Contributing to the Liberal Project as a Writer: A Primer

How writing from the very abstract to the very particular can help to advance a liberal agenda.

Contributing to the Liberal Project as a Writer: A Primer

Let us say that you, a typical reader of Liberal Currents, are worried about the rise of illiberal politicians and parties across the world. You have read the extensive coverage of what a likely Trump second term would look like, grounded largely in his words and the Heritage Foundation’s Project 2025. You are, perhaps, anxious that the polls show the current race to be a toss-up. And of course, globally, the far right has made significant gains, to say nothing of the influence of outright authoritarians like Vladimir Putin and Xi Jinping.

You, like me, are not a head of state of any nation, nor a mover and shaker in the circles of power. You’re just a guy, who reads political media and intellectual magazines, and much more than that, you read posts on social media, and perhaps post yourself. The Republic of Letters once served as a crucial nexus for the advancement of Enlightenment ideas. Where then does our contemporary Republic of Posts fit into the defense and advancement of the liberal project in our times? What role can a writer of words play, be they an anonymous social media account or a high profile columnist at the New York Times?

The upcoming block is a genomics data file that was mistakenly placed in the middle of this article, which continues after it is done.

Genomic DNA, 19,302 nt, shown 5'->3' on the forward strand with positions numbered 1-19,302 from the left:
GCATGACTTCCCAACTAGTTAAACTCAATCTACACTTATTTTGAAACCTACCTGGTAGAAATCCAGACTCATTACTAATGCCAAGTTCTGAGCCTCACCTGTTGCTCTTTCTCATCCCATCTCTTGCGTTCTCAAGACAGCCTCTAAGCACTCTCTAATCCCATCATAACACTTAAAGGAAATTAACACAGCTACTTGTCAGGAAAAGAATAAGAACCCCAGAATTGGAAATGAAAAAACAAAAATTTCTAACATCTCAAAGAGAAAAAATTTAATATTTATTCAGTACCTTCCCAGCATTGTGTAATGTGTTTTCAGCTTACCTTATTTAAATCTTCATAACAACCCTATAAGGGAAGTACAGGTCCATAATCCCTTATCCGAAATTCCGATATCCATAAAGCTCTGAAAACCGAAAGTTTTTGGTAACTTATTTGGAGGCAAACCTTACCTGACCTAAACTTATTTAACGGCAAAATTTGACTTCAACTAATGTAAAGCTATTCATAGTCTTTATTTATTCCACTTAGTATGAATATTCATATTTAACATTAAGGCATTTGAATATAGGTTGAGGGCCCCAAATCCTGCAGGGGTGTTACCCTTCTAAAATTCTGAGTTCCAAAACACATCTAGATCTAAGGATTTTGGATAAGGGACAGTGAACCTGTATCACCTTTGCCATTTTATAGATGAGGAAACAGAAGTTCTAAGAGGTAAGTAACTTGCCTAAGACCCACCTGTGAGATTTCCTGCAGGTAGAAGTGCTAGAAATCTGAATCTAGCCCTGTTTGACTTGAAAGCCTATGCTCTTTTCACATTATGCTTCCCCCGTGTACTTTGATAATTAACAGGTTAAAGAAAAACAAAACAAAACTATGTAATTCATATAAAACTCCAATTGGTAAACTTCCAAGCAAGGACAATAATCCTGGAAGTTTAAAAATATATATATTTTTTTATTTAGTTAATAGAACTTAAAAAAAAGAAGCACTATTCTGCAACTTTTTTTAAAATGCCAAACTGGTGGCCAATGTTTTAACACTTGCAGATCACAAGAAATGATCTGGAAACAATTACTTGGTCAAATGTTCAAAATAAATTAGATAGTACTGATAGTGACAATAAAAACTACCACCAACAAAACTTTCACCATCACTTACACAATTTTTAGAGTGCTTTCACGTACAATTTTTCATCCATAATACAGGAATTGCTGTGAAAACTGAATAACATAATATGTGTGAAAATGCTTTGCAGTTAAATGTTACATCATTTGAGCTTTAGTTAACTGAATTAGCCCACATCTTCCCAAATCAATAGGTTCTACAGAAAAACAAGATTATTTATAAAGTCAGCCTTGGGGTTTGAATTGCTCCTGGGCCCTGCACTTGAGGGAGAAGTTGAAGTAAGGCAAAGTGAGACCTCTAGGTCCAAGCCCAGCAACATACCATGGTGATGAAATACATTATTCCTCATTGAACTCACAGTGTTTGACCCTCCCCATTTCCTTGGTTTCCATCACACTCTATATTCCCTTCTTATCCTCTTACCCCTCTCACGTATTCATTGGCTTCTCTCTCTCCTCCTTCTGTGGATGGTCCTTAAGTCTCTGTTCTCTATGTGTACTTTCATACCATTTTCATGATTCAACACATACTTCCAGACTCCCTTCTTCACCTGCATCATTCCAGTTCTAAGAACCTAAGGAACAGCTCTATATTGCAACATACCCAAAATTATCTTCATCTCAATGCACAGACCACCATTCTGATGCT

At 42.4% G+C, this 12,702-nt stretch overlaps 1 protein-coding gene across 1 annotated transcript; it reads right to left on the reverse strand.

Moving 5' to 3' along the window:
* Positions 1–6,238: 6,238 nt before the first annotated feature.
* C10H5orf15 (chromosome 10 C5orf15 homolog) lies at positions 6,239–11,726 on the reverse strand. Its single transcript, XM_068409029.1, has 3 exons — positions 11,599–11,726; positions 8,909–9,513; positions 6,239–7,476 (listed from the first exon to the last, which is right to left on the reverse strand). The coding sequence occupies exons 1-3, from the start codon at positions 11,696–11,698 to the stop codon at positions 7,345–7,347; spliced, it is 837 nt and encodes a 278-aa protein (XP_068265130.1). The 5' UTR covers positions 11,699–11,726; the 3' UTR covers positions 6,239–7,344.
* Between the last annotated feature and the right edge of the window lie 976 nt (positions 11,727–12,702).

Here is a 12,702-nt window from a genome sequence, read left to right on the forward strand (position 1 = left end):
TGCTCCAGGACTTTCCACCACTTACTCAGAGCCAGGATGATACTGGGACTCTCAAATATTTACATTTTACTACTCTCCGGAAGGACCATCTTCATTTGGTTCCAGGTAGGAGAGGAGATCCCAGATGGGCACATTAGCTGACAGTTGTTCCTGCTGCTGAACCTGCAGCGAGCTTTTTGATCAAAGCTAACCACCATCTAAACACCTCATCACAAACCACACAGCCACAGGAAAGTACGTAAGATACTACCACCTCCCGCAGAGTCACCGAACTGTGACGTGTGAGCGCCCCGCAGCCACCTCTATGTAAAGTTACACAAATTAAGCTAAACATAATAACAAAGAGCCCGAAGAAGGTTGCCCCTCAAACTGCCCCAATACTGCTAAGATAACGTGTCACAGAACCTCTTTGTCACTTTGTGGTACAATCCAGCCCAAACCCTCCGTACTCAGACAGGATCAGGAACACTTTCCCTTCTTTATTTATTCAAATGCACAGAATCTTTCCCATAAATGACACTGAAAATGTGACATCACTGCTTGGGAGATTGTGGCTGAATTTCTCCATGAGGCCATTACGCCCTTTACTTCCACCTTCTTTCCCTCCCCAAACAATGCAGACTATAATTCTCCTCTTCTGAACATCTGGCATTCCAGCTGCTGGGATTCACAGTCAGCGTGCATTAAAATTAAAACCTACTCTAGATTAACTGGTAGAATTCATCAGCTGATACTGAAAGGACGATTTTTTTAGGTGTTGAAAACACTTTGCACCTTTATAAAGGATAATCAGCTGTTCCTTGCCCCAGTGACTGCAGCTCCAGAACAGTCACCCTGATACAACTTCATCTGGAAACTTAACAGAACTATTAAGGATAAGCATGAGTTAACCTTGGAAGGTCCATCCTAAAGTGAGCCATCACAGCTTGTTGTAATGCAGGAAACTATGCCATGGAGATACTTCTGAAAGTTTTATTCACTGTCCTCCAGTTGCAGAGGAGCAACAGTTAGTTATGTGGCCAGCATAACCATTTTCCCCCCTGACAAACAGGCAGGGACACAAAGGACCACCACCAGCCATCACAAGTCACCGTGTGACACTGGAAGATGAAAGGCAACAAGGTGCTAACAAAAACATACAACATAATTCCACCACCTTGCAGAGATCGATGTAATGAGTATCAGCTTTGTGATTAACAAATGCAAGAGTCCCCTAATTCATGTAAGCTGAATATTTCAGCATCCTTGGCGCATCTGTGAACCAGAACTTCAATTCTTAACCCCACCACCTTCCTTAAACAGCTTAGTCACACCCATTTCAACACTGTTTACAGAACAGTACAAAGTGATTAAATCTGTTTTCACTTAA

In a recent essay, Adam Gopnik seems to ask this question about books in particular, but can’t quite seem to decide on his answer. He praises Robert Kagan’s Rebellion for “relevance” but notes its lack of “contemplative depth.” Alexandre Lefebvre’s Liberalism as a Way of Life, a more meditative work, though “excellent as a spiritual exercise,” is “scarcely more likely to get us through 2024 than smoking weed all day.” Lefebvre’s book, alongside Daniel Chandler’s Free and Equal, fails to provide “any real study of the life and the working method of an actual, functioning liberal politician.” This is rendered confusing by Gopnik’s concluding remarks that Helena Rosenblatt’s The Lost History of Liberalism has aged well by comparison, given that this work is no more a study of concrete political tactics than the rest.